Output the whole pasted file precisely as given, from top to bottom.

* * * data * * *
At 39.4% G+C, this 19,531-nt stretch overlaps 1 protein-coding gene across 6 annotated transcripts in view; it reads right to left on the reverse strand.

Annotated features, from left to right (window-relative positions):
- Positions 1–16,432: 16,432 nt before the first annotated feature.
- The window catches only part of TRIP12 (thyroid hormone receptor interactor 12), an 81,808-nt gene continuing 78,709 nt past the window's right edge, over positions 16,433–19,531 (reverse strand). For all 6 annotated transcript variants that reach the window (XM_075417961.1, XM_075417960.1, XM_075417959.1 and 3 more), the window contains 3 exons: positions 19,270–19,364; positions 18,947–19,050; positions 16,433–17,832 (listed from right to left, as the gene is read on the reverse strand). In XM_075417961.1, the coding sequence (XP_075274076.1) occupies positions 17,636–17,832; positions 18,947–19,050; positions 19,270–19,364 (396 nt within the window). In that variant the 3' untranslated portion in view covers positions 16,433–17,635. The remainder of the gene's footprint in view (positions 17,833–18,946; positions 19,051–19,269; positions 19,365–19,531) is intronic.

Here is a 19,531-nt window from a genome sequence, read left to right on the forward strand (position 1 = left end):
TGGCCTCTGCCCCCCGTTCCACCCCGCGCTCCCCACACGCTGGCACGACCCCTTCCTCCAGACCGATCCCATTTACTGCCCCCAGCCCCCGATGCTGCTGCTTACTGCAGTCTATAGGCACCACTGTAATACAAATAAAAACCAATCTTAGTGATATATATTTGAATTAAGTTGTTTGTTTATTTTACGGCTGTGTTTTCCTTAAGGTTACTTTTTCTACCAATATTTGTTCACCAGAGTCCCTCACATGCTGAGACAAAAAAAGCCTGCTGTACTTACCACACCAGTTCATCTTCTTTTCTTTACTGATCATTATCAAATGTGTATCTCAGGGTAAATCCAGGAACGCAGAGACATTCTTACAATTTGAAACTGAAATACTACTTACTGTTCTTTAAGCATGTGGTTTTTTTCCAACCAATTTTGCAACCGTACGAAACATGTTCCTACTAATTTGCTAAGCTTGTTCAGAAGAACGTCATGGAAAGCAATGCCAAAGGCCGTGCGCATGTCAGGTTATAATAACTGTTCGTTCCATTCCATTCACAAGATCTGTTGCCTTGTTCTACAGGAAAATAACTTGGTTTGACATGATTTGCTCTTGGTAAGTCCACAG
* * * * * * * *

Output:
At 39.4% G+C, this 19,531-nt stretch overlaps 1 protein-coding gene across 6 annotated transcripts in view; it reads right to left on the reverse strand.

Annotated features, from left to right (window-relative positions):
- Positions 1–16,432: 16,432 nt before the first annotated feature.
- The window catches only part of TRIP12 (thyroid hormone receptor interactor 12), an 81,808-nt gene continuing 78,709 nt past the window's right edge, over positions 16,433–19,531 (reverse strand). For all 6 annotated transcript variants that reach the window (XM_075417961.1, XM_075417960.1, XM_075417959.1 and 3 more), the window contains 3 exons: positions 19,270–19,364; positions 18,947–19,050; positions 16,433–17,832 (listed from right to left, as the gene is read on the reverse strand). In XM_075417961.1, the coding sequence (XP_075274076.1) occupies positions 17,636–17,832; positions 18,947–19,050; positions 19,270–19,364 (396 nt within the window). In that variant the 3' untranslated portion in view covers positions 16,433–17,635. The remainder of the gene's footprint in view (positions 17,833–18,946; positions 19,051–19,269; positions 19,365–19,531) is intronic.

Here is a 19,531-nt window from a genome sequence, read left to right on the forward strand (position 1 = left end):
TGGCCTCTGCCCCCCGTTCCACCCCGCGCTCCCCACACGCTGGCACGACCCCTTCCTCCAGACCGATCCCATTTACTGCCCCCAGCCCCCGATGCTGCTGCTTACTGCAGTCTATAGGCACCACTGTAATACAAATAAAAACCAATCTTAGTGATATATATTTGAATTAAGTTGTTTGTTTATTTTACGGCTGTGTTTTCCTTAAGGTTACTTTTTCTACCAATATTTGTTCACCAGAGTCCCTCACATGCTGAGACAAAAAAAGCCTGCTGTACTTACCACACCAGTTCATCTTCTTTTCTTTACTGATCATTATCAAATGTGTATCTCAGGGTAAATCCAGGAACGCAGAGACATTCTTACAATTTGAAACTGAAATACTACTTACTGTTCTTTAAGCATGTGGTTTTTTTCCAACCAATTTTGCAACCGTACGAAACATGTTCCTACTAATTTGCTAAGCTTGTTCAGAAGAACGTCATGGAAAGCAATGCCAAAGGCCGTGCGCATGTCAGGTTATAATAACTGTTCGTTCCATTCCATTCACAAGATCTGTTGCCTTGTTCTACAGGAAAATAACTTGGTTTGACATGATTTGCTCTTGGTAAGTCCACAG